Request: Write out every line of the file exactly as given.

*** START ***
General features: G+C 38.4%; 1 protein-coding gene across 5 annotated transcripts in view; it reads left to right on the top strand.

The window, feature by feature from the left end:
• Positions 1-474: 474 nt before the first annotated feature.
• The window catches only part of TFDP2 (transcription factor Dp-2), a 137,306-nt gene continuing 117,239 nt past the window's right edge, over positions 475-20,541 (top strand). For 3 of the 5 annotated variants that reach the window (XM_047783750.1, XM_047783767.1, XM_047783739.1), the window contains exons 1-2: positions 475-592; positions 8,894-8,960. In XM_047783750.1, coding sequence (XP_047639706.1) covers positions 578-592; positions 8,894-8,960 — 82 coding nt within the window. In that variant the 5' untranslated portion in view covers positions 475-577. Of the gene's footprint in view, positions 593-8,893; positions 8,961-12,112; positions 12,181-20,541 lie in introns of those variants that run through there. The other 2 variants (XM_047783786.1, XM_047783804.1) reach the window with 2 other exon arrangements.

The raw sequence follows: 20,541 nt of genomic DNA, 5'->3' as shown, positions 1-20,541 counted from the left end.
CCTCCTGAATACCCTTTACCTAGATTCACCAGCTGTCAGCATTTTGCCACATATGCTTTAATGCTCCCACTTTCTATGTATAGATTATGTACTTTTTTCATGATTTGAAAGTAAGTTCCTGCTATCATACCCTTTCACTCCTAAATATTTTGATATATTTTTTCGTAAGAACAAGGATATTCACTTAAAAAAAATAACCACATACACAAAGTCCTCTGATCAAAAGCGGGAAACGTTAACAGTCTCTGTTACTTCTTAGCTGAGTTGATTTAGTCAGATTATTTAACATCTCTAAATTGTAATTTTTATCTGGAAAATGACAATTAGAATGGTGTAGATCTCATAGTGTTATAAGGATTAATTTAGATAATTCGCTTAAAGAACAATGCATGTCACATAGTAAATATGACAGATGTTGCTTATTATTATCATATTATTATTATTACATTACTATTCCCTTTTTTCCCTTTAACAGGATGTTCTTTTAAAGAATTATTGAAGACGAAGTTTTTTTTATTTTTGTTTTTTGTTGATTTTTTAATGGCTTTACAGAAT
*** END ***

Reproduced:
General features: G+C 38.4%; 1 protein-coding gene across 5 annotated transcripts in view; it reads left to right on the top strand.

The window, feature by feature from the left end:
• Positions 1-474: 474 nt before the first annotated feature.
• The window catches only part of TFDP2 (transcription factor Dp-2), a 137,306-nt gene continuing 117,239 nt past the window's right edge, over positions 475-20,541 (top strand). For 3 of the 5 annotated variants that reach the window (XM_047783750.1, XM_047783767.1, XM_047783739.1), the window contains exons 1-2: positions 475-592; positions 8,894-8,960. In XM_047783750.1, coding sequence (XP_047639706.1) covers positions 578-592; positions 8,894-8,960 — 82 coding nt within the window. In that variant the 5' untranslated portion in view covers positions 475-577. Of the gene's footprint in view, positions 593-8,893; positions 8,961-12,112; positions 12,181-20,541 lie in introns of those variants that run through there. The other 2 variants (XM_047783786.1, XM_047783804.1) reach the window with 2 other exon arrangements.

The raw sequence follows: 20,541 nt of genomic DNA, 5'->3' as shown, positions 1-20,541 counted from the left end.
CCTCCTGAATACCCTTTACCTAGATTCACCAGCTGTCAGCATTTTGCCACATATGCTTTAATGCTCCCACTTTCTATGTATAGATTATGTACTTTTTTCATGATTTGAAAGTAAGTTCCTGCTATCATACCCTTTCACTCCTAAATATTTTGATATATTTTTTCGTAAGAACAAGGATATTCACTTAAAAAAAATAACCACATACACAAAGTCCTCTGATCAAAAGCGGGAAACGTTAACAGTCTCTGTTACTTCTTAGCTGAGTTGATTTAGTCAGATTATTTAACATCTCTAAATTGTAATTTTTATCTGGAAAATGACAATTAGAATGGTGTAGATCTCATAGTGTTATAAGGATTAATTTAGATAATTCGCTTAAAGAACAATGCATGTCACATAGTAAATATGACAGATGTTGCTTATTATTATCATATTATTATTATTACATTACTATTCCCTTTTTTCCCTTTAACAGGATGTTCTTTTAAAGAATTATTGAAGACGAAGTTTTTTTTATTTTTGTTTTTTGTTGATTTTTTAATGGCTTTACAGAAT